Gemäldegalerie — Part 1

It’s Sunday again and so off to a museum! Or for today, to a gallery, which is also a museum. The Gemäldegalerie is one of the nineteen of the Staatliche Museen zu Berlin, the big ones, the Museuminsel ones. It’s located in the Kulturforum district, west of Potsdamer Platz and right under Tiergarten, and I’ve biked past it many times on my way from north to south and back. It’s built of lots of slabs of stone-embedded concrete, sloping angularly upwards, somehow reminding me of the Auckland’s Aotea Square and Centre. Inside, it’s vast, light and airy, like a high-modern interpretation of classical architecture.

So, arrive, pay, audio guide! It’s 10€ with the guide inclusive, on the verge of expensive; enough to make it worth having an annual card for SMB, especially because there’s no real way to get through the Gemäldegalerie in a single day. Yes, that vastness is vast. A central atrium runs the length, with the exhibition rooms forming a double horseshoe around it. The atrium itself is on the scale of science-fiction monumental, with a long gently burbling fountain of rectangular blocks midway along. It’s necessary. The gallery is a feat of endurance and people even carry folding chairs with them on the trek.

The rooms themselves are colour-coded, which the audio guide informed me is important, however I forgot this, as the only map I had was in black and white. Nonetheless, following the two horseshoes counterclockwise is an improvised embroidery, looping back and forth slightly as one goes from inner to outer and back. The inner rooms are numbered in Roman numerals, while the outer are in Arabic. This is also important. Once again, I forgot exactly why. Nonetheless again …

It begins with German painting from the late-High and early-Late Middle Ages. Much religious art of the life of Jesus, Mary and Joseph fleeing to Egypt, Jesus crucified and risen, all very literal, and quite a lot beautiful, often with gilt, fine typography, and a combination of brush- and line-work. I’d been reading recently about African and Arabic people represented in Mediaeval art and literature (around the time of Parsifal), and so was very happy to see what I’d been reading in the art. Interesting also, the further through the Renaissance I went, the whiter the subjects became, until by the Enlightenment they’d vanished entirely.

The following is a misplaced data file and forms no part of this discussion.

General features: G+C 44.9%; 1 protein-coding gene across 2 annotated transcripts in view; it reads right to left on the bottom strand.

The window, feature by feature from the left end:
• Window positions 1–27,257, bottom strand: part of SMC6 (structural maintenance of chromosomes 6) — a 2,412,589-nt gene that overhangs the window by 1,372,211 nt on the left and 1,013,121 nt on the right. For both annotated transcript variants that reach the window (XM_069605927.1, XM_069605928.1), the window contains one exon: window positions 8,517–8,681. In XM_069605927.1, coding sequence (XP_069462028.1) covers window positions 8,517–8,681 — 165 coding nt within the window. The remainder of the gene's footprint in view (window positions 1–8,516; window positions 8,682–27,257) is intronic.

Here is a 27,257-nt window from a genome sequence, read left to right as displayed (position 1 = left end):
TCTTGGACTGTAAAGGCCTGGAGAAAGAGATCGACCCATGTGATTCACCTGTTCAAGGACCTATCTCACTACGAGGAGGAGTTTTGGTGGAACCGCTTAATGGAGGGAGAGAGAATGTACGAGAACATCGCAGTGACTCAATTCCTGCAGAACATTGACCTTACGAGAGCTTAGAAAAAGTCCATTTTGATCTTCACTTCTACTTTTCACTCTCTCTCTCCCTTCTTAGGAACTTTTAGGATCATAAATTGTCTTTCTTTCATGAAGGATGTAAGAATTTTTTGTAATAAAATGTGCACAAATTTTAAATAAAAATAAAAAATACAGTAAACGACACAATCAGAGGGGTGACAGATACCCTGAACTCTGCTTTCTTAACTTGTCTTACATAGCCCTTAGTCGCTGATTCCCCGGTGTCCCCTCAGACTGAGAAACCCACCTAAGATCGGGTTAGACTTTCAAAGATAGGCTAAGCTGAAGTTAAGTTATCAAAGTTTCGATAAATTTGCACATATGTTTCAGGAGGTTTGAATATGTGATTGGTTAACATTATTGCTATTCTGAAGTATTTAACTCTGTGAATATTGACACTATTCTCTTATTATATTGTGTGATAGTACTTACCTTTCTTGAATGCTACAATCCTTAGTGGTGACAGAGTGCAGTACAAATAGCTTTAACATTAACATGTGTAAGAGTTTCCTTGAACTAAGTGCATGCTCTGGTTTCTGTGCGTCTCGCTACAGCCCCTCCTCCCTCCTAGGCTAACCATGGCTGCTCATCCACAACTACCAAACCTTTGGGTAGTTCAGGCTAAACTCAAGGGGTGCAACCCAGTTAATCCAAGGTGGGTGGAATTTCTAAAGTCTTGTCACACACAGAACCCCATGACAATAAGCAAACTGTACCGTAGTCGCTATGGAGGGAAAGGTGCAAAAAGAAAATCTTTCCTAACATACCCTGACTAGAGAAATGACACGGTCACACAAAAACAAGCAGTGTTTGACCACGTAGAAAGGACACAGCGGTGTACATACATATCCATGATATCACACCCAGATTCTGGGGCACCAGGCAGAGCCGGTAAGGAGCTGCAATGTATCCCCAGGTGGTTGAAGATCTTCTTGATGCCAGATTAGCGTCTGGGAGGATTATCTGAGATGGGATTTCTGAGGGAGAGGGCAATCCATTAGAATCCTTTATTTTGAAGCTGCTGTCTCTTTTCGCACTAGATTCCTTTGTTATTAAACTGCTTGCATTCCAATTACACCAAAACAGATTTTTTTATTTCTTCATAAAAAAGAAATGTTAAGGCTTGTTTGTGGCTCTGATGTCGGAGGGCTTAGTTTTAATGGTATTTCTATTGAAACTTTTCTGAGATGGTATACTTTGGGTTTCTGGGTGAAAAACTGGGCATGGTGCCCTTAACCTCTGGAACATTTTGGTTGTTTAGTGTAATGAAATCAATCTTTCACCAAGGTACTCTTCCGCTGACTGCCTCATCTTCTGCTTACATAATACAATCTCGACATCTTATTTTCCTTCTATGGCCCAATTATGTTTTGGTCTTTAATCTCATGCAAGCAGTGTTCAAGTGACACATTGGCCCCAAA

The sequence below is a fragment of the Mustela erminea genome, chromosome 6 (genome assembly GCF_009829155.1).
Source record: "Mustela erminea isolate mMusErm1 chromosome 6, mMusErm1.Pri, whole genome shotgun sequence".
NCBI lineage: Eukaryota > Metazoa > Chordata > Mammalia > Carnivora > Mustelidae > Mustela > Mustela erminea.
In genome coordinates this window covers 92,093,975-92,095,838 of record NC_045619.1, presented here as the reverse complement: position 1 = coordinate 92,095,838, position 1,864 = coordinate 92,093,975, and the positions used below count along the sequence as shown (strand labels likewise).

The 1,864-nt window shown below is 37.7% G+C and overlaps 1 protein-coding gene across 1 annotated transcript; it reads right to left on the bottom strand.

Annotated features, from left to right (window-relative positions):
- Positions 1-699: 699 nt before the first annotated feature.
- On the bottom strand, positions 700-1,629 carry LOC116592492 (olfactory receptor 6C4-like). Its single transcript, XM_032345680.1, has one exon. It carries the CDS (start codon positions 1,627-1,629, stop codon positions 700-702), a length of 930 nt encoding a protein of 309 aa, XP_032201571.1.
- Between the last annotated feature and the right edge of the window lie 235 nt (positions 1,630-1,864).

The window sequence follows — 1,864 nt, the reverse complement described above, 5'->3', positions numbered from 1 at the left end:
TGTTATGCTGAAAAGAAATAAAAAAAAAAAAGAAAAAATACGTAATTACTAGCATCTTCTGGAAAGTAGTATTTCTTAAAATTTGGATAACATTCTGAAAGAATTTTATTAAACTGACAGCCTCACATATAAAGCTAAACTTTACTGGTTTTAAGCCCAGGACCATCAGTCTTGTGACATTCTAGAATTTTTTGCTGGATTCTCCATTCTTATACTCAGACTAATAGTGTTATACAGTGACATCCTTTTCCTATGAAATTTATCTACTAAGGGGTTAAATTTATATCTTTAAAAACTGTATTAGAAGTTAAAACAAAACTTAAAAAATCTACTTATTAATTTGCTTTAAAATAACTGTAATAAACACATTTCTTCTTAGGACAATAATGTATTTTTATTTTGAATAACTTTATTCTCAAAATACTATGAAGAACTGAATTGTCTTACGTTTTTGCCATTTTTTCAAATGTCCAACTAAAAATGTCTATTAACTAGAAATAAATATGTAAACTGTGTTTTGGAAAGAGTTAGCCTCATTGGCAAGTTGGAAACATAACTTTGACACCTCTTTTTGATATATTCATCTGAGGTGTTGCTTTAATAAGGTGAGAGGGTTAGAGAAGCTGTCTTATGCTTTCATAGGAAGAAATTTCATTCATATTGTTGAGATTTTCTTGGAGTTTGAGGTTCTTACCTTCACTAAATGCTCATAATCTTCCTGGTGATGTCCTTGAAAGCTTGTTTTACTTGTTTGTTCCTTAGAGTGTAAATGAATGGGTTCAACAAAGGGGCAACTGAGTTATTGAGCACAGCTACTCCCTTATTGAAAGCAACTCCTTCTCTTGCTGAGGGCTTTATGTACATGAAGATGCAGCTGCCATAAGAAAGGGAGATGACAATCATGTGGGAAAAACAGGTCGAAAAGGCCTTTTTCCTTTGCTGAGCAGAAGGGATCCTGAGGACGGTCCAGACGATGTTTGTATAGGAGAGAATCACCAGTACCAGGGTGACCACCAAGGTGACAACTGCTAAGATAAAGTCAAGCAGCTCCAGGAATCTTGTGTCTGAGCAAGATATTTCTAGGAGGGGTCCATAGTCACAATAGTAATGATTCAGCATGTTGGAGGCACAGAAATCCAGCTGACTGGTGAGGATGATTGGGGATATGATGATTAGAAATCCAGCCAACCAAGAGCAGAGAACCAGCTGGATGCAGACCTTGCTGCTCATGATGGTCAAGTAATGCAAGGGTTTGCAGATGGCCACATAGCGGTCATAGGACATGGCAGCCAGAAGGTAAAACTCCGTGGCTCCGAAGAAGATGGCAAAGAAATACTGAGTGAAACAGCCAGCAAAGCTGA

Back and forth between the rooms, Netherlands artists making their first appearance, then Flemish artists. A lot of this. As the audio guide said, over the course of Amsterdam’s power some five million paintings were made. The subject matter shifts from religious to mercantile, the great families of Italy, an increasing number of representations of Greek myths and the pantheon of Gods and Goddesses, Rembrandt shows up. As do a number of paintings I’ve seen countless times in magazines and books, and very unexpectedly, they are here. Entering each room is a thrill, discovering the artists, their subjects, the country or city in which they worked, the progression of themes, the refinement of techniques, the schools and styles.

The gallery is primarily Northern European art, Germanic and Dutch in particular. To be honest, not all of it is remarkable to me, though I do appreciate for someone with say, a love of Dutch art of a particular period, the quantity of works on display would be a joy to see. And it is a quantity. Many of the exhibition rooms are massive, and the smaller ones are no less than half their size. It’s possible to enter a room with multiple works of meters in length each and not feel things have been squashed in. Oh, and then there’s those 17th Century Flemish still lifes. Walls of them.

As for the audio guide, each room has at least a couple of works with audio accompaniment, which is usually 2 or so minutes, and there’s 70 rooms, so even concentrating only on these works is half a day of gallery-ing. I would have liked something to educate me on the paintings without accompaniment though, as I often ended up paying less attention to them unless they specifically caught my attention. Actually, some of them were pretty unmemorable, of the lesser works by lesser artists of a lesser school type. On the plus side, this meant there were one or two rooms I got through quicker. Not many though, every room had at least two pieces I could have stared at for ages. Lucky most rooms have (very large, wooden) benches in them, so I plopped my arse on them while audio-guiding.

Four hours later, and I’m turning the U of the horsehoe and it’s time to get kicked out. I’d seen a little over a third, realised there was no way I could steal all the works I’d fallen in love with (nor do I have big enough walls for most of them), and was part-way through listening to the story of the Martyrdom of Saint Agatha of Sicily, who was tortured, and had her breasts cut off for refusing to give up her faith.

I took a lot of not so good photos. I was wondering why, when the aperture was wide open I was still only managing a pathetic half- or quarter-second shutter speed. Turns out I’d left the ND filter on, which reduces light by about half. Idiocy abounds. As does blurriness. Still, I have to go back to get through the other two-thirds, so in the meantime …